11:07 pm
thank you for your perspective. netflix is making its first bid beyond television and movies, planning to expand into video games. netflix has hired a former top executive from electronic arts and facebook. the goal is to add games to the streaming platform in the next year. joining us now is a former global head of strategy at amazon studios. great to have you back with us. you predicted netflix would get into gaming years ago. how big can they be in this business? >> well, thanks for having me. i think the starting point is to acknowledge how large they are today. they have 200 plus million subscriptions. they've said previously they have 3.5 accounts per subscription. that is over 700 million people. many of whom use the service on a monthly if not weekly or daily basis. that makes it one of the most popular, most used platforms globally. that leads you to the question, what is next? what's more? no one can launch a media experience today to more people than netflix. emily: so, how do you imagine
11:08 pm
this to rollout across netflix? will they be producing their own original games? will they be licensing games? how robust do you think the offerings will be? >> it's a good question. i think the best way to think about this is to take a look at the historical progression of netflix. they said that they started their test for streaming in the early 2000's. they launched in 2007. they developed the netflix originals brand in 2009. launched their first licensed show in 2011. by 2017, 85% of new spending was for their originals. they will start likely with licensed titles. it is clear based on what they have said that this is a long-term trend and they will eventually move farther and farther up the stack into more and more creative. emily: now, your predictions have been good thus far. you have also said "fortnite" is
11:09 pm
netflix's most threatening competitor. how so? >> there are two ways to think about that. number one, reed has always said their competition is leisure time. they described their biggest enemy as sleep. they said their competition includes not just looks and podcasts, but having -- books and podcasts, but having a glass of wine with your partner. this has become a common way to describe competition in entertainment. today, there is no segment of the leisure market that media companies lose to more often than social gaming experiences. you cannot dominate leisure without having a meaningful offering in social gaming, in multiplayer, online gaming. emily: what does that mean for netflix, the traditional competitors that we think of when we think netflix like disney plus and hbo? >> this is a great example of trying to stay ahead of the market. they were years and years ahead
11:10 pm
of the rest of the market into going into global competition, binging, many of the things that defined the streaming wars they solidified by 2013. it is clear gaming is the next big thing and reed and the rest of the company seem focused on what the company looks like in 2025 as the market tries to replicate what netflix was in 2013. emily: we are going to continue to follow your thoughts and your portfolio. you just had a company focusing on interactive technology raising some new funding. appreciate your insights. managing director, former amazon studios. thanks so much for joining us. another story we are watching, taiwan semiconductor is underscoring its crucial role in helping alleviate a global chip shortage. tsmc expects sales to rise more than 20% this year. the company makes chips for apple and many of the world's largest carmakers. coming up, the blank check boom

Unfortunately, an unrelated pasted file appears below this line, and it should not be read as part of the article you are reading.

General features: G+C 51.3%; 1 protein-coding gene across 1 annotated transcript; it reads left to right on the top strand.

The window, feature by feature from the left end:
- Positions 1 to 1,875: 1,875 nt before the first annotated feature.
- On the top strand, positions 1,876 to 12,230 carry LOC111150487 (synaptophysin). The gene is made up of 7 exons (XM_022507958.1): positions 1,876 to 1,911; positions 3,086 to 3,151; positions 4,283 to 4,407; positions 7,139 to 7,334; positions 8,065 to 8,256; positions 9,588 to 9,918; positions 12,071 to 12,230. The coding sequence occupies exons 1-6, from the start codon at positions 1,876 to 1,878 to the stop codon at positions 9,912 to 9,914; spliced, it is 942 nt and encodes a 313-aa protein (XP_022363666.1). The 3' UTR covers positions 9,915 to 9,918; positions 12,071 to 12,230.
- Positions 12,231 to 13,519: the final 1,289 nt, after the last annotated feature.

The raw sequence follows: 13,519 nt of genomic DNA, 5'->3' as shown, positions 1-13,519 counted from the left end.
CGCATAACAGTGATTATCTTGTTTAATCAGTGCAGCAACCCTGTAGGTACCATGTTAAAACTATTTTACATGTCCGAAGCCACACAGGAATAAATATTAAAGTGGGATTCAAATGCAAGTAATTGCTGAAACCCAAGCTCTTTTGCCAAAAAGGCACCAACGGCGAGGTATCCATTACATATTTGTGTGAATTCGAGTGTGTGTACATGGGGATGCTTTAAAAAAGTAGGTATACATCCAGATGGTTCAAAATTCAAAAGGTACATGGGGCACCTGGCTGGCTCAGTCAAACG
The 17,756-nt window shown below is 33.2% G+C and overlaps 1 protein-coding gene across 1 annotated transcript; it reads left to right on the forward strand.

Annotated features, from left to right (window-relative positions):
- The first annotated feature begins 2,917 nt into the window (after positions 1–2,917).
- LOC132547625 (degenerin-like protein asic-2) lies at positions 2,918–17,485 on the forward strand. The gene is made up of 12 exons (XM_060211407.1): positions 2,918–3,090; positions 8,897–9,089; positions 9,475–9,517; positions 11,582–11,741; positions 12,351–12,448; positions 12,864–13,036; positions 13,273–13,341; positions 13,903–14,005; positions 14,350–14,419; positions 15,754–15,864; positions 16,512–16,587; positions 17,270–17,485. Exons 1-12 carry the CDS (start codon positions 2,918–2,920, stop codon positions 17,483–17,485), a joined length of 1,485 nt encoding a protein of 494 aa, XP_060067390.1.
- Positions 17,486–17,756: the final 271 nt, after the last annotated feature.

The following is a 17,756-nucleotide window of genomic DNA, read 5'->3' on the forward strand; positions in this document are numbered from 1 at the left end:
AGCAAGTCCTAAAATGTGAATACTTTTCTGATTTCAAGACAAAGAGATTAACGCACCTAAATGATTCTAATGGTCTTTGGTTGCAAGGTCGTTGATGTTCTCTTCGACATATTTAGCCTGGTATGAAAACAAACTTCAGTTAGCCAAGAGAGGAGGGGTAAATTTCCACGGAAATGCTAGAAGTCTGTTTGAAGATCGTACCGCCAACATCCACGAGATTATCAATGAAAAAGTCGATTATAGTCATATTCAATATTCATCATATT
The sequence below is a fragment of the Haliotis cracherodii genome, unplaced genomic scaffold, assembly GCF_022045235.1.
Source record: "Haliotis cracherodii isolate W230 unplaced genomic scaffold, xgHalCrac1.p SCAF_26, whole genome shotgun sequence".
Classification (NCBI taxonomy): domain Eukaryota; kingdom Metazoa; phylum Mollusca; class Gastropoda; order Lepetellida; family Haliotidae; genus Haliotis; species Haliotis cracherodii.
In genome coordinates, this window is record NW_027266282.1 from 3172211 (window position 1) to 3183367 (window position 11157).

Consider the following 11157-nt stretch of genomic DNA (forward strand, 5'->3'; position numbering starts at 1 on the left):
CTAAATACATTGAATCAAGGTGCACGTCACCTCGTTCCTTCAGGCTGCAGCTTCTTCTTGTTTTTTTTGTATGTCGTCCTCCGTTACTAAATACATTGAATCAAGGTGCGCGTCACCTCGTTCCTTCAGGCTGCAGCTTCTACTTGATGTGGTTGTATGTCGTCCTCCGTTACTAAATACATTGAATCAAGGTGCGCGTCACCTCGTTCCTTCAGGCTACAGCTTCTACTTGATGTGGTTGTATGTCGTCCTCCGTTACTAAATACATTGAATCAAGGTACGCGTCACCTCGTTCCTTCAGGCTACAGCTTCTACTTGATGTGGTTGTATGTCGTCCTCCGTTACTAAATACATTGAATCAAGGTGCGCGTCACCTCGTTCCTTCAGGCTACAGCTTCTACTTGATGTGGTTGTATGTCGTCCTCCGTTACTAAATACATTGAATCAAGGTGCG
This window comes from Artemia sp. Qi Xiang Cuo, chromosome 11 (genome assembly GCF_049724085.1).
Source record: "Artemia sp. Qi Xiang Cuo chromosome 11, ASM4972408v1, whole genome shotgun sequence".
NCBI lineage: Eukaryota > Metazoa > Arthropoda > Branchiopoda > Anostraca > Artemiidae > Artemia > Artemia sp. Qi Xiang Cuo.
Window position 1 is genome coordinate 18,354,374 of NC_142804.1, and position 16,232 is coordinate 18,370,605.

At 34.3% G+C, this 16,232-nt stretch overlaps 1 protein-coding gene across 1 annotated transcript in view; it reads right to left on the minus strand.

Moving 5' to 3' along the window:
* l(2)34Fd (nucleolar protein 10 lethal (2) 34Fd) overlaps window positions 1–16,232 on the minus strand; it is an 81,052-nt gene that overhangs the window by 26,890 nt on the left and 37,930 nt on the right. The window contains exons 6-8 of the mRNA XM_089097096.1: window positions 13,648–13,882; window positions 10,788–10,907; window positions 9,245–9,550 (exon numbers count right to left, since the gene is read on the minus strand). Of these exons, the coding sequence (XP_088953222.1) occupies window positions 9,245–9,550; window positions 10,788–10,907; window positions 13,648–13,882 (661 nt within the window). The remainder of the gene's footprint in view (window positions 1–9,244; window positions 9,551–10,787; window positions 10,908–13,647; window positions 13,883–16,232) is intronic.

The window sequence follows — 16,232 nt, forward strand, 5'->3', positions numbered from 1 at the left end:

11:11 pm
is not over. we hear from coastal ventures founder whose firm is sponsoring multiple spacs next. this is bloomberg. ♪
11:12 pm
11:13 pm
♪ emily: the ipo market has never been hotter and while spacs have cooled off since the year's earlier surge.
11:14 pm
-- surge cooled off, the blank check boom is not over. berkshire gray, a warehouse automation company, plans to list on the nasdaq later this month. coastal ventures was an early investor in the robotics company. the founder joins us now. great to have you back on the show. you have sponsored multiple spacs. given the many years you were a founder of micros systems and you have been an investor for some time, what is the opportunity in spac's you see that is new? >> spac's offer another opportunity like an ipo or private equity funding. it is just a different vessel. if you look at the biotech industry, they have been able to do ipo's 5, 10 years before revenue. they need to project into the future, explain their future. ipo's have been available to them. there is many more areas of technology that fit the same model. and for them, spac's may be a great alternative. we announced nextdoor recently
11:15 pm
as a spac. berkshire gray is a great example of an opportunity. it is a technology company that has to be explained. and so, spac's play a larg role in these kinds of opportunities. emily: let's talk a little bit about berkshire gray, one of your longtime portfolio companies, planning a spac. this is a warehouse robotics company that counts target, fedex, walmart among its clients that helps to automate the supply chain. what do you think is so disruptive about their technology and what does that disruption mean? >> we started with berkshire when it was one founder alone. the opportunity came from the following fact. amazon is a serious technology company, has developed a lot of automation for itself. in a world where consumers are demanding immediate shipments